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Farm level risk factors for fluoroquinolone resistance in E. coli and thermophilic Campylobacter spp. on poultry farms

Taylor, N. M., Wales, A. D., Ridley, A. M. and Davies, R. H. (2016) Farm level risk factors for fluoroquinolone resistance in E. coli and thermophilic Campylobacter spp. on poultry farms. Avian Pathology, 45 (5). pp. 559-568. ISSN 1465-3338

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To link to this item DOI: 10.1080/03079457.2016.1185510

Abstract/Summary

Data on husbandry practices, performance, disease and drug use were collected during a cross-sectional survey of 89 poultry meat farms in England and Wales to provide information on possible risk factors for the occurrence of fluoroquinolone (FQ)-resistant bacteria. Faeces samples were used to classify farms as “affected” or “not affected” by FQ-resistant (FQr) Escherichia coli or Campylobacter spp. Risk factor analysis identified the use of FQ on the farms as having by far the strongest association, among the factors considered, with the occurrence of FQr bacteria. Resistant E. coli and/or Campylobacter spp. were found on 86% of the farms with a history of FQ use. However, a substantial proportion of farms with no history of FQ use also yielded FQr organisms, suggesting that resistant bacteria may transfer between farms. Further analysis suggested that for Campylobacter spp., on-farm hygiene, cleaning and disinfection between batches of birds and wildlife control were of most significance. By contrast, for E. coli biosecurity from external contamination was of particular importance, although the modelling indicated that other factors were likely to be involved. Detailed studies on a small number of sites showed that FQr E. coli can survive routine cleaning and disinfection. It appears difficult to avoid the occurrence of resistant bacteria when FQ are used on a farm, but the present findings provide evidence to support recommendations to reduce the substantial risk of the incidental acquisition of such resistance by farms where FQ are not used.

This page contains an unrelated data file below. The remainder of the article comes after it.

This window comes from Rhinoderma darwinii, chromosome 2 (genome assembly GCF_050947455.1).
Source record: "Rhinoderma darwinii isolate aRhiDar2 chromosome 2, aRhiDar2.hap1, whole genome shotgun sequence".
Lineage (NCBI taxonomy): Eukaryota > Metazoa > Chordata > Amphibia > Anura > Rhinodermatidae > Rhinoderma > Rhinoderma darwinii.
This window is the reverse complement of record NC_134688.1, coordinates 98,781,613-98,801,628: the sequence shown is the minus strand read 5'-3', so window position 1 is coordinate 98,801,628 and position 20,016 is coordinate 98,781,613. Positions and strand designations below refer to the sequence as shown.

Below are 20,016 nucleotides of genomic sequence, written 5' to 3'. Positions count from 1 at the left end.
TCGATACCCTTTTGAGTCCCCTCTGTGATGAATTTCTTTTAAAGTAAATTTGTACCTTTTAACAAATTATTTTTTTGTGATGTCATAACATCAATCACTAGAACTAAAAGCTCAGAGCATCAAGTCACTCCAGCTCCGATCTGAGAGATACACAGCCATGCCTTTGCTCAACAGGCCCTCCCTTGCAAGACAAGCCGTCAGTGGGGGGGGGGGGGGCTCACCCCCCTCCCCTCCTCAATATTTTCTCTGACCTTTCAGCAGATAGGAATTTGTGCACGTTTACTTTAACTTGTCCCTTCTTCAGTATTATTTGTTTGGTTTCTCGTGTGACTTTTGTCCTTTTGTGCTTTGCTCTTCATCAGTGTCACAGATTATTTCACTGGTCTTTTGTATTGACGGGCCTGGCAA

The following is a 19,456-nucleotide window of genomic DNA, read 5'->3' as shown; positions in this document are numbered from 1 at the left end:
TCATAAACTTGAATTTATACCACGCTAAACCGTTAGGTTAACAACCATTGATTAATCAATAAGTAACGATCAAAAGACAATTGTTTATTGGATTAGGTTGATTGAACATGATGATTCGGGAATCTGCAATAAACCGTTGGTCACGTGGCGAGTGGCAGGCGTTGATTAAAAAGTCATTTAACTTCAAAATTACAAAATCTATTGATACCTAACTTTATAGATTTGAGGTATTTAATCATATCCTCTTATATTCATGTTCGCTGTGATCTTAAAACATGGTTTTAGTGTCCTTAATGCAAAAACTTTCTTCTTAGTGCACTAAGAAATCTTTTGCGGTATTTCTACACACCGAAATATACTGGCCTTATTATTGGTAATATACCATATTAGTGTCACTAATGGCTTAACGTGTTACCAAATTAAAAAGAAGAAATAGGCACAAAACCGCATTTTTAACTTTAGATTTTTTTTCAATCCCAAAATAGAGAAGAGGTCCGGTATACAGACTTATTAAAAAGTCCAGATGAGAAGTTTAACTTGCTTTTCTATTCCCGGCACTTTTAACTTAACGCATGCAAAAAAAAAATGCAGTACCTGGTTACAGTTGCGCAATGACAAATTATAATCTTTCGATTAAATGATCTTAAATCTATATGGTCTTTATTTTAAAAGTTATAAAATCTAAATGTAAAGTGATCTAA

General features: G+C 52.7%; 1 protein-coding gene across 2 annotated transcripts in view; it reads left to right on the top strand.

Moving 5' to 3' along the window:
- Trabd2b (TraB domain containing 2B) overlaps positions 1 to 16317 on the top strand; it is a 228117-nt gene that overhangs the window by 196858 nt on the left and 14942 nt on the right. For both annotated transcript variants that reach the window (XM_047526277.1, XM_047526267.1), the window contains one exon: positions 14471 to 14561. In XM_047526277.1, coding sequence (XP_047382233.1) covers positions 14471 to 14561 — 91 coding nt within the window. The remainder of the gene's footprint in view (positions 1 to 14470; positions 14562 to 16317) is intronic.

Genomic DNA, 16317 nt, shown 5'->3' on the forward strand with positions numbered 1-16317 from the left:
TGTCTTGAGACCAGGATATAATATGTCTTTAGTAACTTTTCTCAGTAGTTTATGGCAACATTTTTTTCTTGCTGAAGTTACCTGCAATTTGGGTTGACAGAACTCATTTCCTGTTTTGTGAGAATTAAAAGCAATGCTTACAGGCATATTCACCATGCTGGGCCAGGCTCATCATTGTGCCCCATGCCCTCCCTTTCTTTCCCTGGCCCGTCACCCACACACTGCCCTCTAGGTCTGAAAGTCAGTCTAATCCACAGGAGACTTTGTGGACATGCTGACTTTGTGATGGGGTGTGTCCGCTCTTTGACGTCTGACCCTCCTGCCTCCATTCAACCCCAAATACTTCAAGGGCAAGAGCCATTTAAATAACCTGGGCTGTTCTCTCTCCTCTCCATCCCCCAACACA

Item Type:Article
Refereed:Yes
Divisions:Faculty of Life Sciences > School of Agriculture, Policy and Development > Food Production and Quality Division > Animal, Dairy and Food Chain Sciences (ADFCS)
ID Code:69230
Publisher:Taylor & Francis

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